A man who received a $2500 bill from his mortgage adviser after he refinanced his loan had the fee waived when he complained – but the industry says clawbacks represent a real cost to brokers that clients should understand.
The man asked his mortgage adviser to arrange a home loan for him when he moved in 2018.
In early 2020, he wanted to refinance to take advantage of low interest rates.
The adviser prepared a breakdown of the costs of refinancing for the client, but there were some delays obtaining offers from banks, as the adviser was particularly busy. The man approached another adviser who did the refinancing for him, instead.
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A few weeks later, he received a bill for $2500 from his original adviser, who said because the loan had been refinanced within 24 months of being issued, the bank had clawed back her commission. She was entitled to recover that from the client with a clawback fee.
The client complained to disputes scheme Financial Services Complaints Ltd (FSCL).
He said he received a copy of the mortgage adviser’s terms of engagement, but he had not realised the fee could be so large.
He thought the section of the agreement setting out the clawback was so vague that it was unfair for the adviser to try and enforce it.
He was also upset that the mortgage adviser had provided him with a breakdown of the costs of refinancing, but had not mentioned the clawback fee. He thought it was inappropriate for the adviser to tell him about his bank’s break fees, but not the adviser’s own clawback fee. He said that if he had known about the clawback fee, it might have affected his decision to refinance.
FSCL said the adviser was entitled to a fee but the terms of engagement were too vague to be enforceable.
“The clause did not set out how much the clawback fee could be, or how the fee would be calculated. It simply said that, if the client fully repaid their loan within 24 months, the adviser would be entitled to charge an early repayment fee. For all [the client] knew, it could be a $25 fee, as opposed to $2500.”
The adviser agreed to waive the fee.
Katrina Shanks, chief executive of Financial Advice New Zealand, which represents mortgage brokers, said clawback fees represented a real cost to the adviser which they were entitled to recoup from their clients.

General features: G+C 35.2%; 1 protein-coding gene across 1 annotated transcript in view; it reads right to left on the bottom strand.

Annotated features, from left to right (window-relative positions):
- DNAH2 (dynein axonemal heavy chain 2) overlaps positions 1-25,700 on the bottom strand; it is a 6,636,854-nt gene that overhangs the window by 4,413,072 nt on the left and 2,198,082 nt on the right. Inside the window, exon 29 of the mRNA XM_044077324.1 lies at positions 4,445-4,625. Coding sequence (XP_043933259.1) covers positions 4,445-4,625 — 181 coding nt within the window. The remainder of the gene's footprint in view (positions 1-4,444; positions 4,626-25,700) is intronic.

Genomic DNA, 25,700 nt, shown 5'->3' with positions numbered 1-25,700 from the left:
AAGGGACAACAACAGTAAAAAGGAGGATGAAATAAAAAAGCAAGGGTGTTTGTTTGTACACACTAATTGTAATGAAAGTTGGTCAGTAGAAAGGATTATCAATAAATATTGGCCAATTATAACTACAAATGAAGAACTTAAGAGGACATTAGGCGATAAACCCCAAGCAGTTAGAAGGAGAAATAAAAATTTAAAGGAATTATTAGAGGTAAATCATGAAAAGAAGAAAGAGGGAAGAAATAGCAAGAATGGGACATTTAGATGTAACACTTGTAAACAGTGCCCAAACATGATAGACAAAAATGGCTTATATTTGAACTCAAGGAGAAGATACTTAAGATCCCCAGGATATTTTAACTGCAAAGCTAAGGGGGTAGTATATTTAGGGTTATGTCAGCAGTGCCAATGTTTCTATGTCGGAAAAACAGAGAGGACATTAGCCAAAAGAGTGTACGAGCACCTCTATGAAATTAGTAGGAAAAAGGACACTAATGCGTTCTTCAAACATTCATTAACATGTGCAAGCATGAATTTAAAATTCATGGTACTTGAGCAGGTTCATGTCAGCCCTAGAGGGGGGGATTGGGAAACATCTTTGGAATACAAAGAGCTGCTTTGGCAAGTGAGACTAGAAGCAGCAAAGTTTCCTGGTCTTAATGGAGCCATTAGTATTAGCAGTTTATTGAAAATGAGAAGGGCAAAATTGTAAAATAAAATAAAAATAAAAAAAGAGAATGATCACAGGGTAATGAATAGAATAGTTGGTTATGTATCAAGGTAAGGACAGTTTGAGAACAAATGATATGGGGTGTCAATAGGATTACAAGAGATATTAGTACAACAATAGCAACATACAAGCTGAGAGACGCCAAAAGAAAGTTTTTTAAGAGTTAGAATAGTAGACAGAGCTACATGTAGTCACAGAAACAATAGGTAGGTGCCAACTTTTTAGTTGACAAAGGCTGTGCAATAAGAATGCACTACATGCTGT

When deals were done direct with banks, banks would sometimes claw back any cash contribution offered.
Sometimes, clients had to make changes to their lending structures which were outside the adviser’s control, or which they could not have predicted when the loans were set up, she said.
“We are one of the few if not only industries the effectively works for free for clients. The banks have a clawback clauses that effectively means that we can be clawed back our commission 100 per cent up to 18 months and then 50 per cent up to 27 months later.
“So if a client purchases a house does it up and sells it for hundreds of thousands more we are clawed back between 50 per cent to 100 per cent of our income depending on the timeframe.
“A solicitor potentially gets a double bite of the cherry as they have completed the transaction on the way in and on the way out on a sale. In our terms of engagement we have the right to charge a fee to the client. This is not in some cases even close to what the commission we have been paid. Maybe $1800 to $3000 depending on the complexity of the transaction. I some cases like a divorce or a death we choose to forgo the charge.”
He said it had become more common since banks had been offering cash to tempt borrowers to move their loans.
Bruce Patten, a mortgage adviser with LoanMarket, estimated up to 10 per cent of the industry would charge a clawback.
“But most don’t clarify it well enough. I don’t charge a fee, as I feel that if I haven’t done my job properly or if a client’s situation changes due to unforeseen circumstances, then that’s just the cost of doing business.
“We have also had advice from our lawyers that a fee can be charged, but it must reflect the level of work the adviser did not the amount they received from the bank to provide the loan. Therefore we set a figure to all our LoanMarket advisers as a maximum of six hours work and a maximum of $1500. This must be in writing to the client spelling out the maximum amount the client can expect to pay.”